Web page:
German Shorthaired Pointers are loyal, enthusiastic, and energetic around their owners, but may be aloof with strangers, especially if not socialized well. They can be quite vocal.
These dogs need plenty of exercise so they can burn off energy. If they don’t get enough exercise, they may display undesirable behaviors.
It’s best to use positive training methods, as they can become quite stubborn if something upsets them during training.
6. Cocker Spaniel
Cocker Spaniels, like other types of Spaniel, are bred to locate prey and signal the hunter of its whereabouts.
This is one of our medium to small hunting dog breeds. They have a wonderful soft, feathered coat that comes in a huge variety of colors. There is a significant difference between working and show types.
Their name comes from the bird ‘Woodcock’, which is exactly what they originally hunted!
Working cockers are alert, energetic, and loyal. Show types are more common as family pets, because of lower enthusiasm and energy levels.
Working varieties need plenty of exercise every day to burn off all that energy. Without it, they can become restless, destructive, and unhappy. They need an active home, but be aware of natural instincts!
The working Cocker Spaniel tends to have stronger instincts, so will require more training. Positive reward methods work best, as they are eager to please and very intelligent.
Vizslas are another HPR breed. So, they are bred to be great at all aspects of hunting alongside people.
These medium sized dogs have sleek, elegant bodies covered in a wonderful rust-colored fur.
They were originally bred by Hungarian hunters to work alongside hunters and falconers in harsher terrains and cold weather.
Vizslas are known to be gentle and calm, but also energetic, affectionate, and loyal. They form strong bonds with their owners.
They are very energetic, and need plenty of exercise every day to stay healthy and happy.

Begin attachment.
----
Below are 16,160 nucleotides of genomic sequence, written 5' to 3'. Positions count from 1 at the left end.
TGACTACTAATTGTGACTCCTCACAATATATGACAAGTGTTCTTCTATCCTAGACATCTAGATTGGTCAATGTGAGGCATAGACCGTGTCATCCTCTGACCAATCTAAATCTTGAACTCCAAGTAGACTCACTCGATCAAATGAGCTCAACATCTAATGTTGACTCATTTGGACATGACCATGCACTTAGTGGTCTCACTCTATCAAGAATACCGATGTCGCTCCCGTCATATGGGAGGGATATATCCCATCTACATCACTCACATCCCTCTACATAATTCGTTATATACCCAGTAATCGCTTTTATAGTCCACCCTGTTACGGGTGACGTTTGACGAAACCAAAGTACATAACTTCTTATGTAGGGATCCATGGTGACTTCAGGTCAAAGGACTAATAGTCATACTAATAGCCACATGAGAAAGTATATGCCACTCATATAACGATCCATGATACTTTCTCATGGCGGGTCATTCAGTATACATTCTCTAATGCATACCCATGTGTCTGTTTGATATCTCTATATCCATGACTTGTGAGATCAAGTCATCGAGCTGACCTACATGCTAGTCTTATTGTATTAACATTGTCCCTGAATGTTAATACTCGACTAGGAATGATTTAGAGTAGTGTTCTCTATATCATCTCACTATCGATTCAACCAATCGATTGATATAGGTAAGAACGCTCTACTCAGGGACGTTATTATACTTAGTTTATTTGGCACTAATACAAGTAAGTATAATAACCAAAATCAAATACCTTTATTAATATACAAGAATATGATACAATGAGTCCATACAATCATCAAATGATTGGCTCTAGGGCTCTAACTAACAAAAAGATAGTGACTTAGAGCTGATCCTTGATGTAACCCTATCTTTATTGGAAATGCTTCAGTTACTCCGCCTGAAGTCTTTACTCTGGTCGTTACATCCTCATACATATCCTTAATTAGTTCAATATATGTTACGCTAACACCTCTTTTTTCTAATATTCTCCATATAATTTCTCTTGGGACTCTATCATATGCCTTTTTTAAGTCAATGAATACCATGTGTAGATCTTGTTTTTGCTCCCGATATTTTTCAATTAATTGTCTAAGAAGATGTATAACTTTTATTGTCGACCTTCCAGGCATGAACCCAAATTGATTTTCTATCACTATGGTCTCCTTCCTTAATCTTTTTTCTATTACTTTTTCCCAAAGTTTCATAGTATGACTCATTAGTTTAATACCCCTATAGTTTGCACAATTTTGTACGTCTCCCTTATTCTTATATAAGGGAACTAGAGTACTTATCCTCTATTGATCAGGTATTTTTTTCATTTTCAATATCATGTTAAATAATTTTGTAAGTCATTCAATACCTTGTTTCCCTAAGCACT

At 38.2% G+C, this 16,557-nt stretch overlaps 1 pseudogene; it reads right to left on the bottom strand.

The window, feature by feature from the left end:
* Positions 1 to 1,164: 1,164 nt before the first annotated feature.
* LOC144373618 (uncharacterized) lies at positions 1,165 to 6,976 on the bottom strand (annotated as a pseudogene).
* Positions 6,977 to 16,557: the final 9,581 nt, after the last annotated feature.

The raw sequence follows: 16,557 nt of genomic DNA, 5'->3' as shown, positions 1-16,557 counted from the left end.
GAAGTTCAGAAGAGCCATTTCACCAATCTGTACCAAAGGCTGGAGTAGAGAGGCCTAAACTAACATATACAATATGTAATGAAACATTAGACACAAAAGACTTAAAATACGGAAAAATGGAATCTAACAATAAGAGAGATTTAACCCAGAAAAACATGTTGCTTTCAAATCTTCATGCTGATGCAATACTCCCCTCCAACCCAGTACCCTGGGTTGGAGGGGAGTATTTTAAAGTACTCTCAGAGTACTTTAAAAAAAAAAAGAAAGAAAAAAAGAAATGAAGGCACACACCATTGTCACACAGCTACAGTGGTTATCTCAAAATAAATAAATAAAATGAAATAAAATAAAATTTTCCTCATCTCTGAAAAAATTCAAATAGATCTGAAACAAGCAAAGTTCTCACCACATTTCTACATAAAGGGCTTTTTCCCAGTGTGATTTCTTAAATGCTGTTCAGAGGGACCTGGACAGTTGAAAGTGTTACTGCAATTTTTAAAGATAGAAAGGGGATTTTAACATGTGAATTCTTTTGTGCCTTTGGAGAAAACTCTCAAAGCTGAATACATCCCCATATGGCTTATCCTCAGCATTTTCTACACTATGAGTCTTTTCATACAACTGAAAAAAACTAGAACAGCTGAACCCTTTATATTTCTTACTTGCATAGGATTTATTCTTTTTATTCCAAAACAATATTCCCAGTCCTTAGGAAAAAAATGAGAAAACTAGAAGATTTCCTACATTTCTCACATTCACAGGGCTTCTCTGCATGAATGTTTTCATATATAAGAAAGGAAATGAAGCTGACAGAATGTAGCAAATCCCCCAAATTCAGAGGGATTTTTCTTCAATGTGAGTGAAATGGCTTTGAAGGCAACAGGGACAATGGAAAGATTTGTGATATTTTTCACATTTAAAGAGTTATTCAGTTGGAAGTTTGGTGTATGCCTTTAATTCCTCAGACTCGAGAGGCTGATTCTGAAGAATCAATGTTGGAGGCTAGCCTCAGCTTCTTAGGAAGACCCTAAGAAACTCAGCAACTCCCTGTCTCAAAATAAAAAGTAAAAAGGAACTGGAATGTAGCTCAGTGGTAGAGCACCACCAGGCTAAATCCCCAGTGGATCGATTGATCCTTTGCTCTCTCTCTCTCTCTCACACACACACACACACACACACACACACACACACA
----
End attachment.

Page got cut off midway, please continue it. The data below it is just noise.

As they’re eager to please and intelligent, training is often very easy. These dogs respond very well to positive reinforcement methods.
Water dogs, such as Poodles, are bred to retrieve waterfowl that fall into the water. These pups easily make our list of the best hunting dog breeds, even though many people associate them with dog shows and lives of luxury.
Poodles come in three types – Standard, Miniature, and Toy. They have tightly curled fur that comes in a huge variety of colors. When used as a hunting dog, their fur is clipped short to make retrieving easier.
The Standard Poodle was used to originally retrieve waterfowl in Germany. But, the smaller varieties of the breed were used more often as a lapdog and companion.
Poodles of all sizes are known to be very intelligent, energetic, and eager to please, which makes them great family pets as well as hunting dogs.
All types are energetic, but the Standard Poodle will need the most exercise. If you’re looking for a breed that needs less exercise, you should choose a smaller variety.
Poodles are intelligent and eager to please, so they respond very well to positive training methods.
9. English Pointer
English Pointers were used alongside other dogs to help hunters. They will find and indicate where the game is, ready for hounds to chase it. Some Pointers also retrieve game.
This hunting dog breed is medium sized, with a coat that varies in colors and patterns, but is more often found in white with darker markings.
Pointers, such as the English Pointer, are often grouped with Setters. They will stand and raise a leg when they find game.
These dogs are intelligent, high-energy, and alert. For this reason, they’re also popular as family pets, for very active homes.
English Pointers are high energy dogs. They need plenty of exercise every day to ensure they stay happy and healthy.
They usually take well to training, especially when positive reward methods are used. These dogs are eager to please and very intelligent, so enjoy new tasks.
10. Yorkshire Terrier
The Yorkshire Terrier is one of the smallest hunting dog breeds on our list. They are rarely used as a hunting breed now, but have a rich history filled with hunting.
Yorkies are very small dogs, they actually fall into the toy category. Their coat is most often tan and black, although comes in other variations.
These little hunting dogs were originally used for pest control! They would chase and catch vermin, working alongside people in factories.
Yorkshire Terriers are bold, confident, and often stubborn dogs that usually have a strong prey drive and chase instinct. Don’t let their little size fool you into thinking they’re a calm breed!
They don’t need as much exercise as the larger dogs on this list, but benefit from some active time each day.
Training is a must with these little dogs. Because of their small bladders, potty training can be a challenge. Use positive reward methods for best results with these stubborn little dogs.
11. Golden Retriever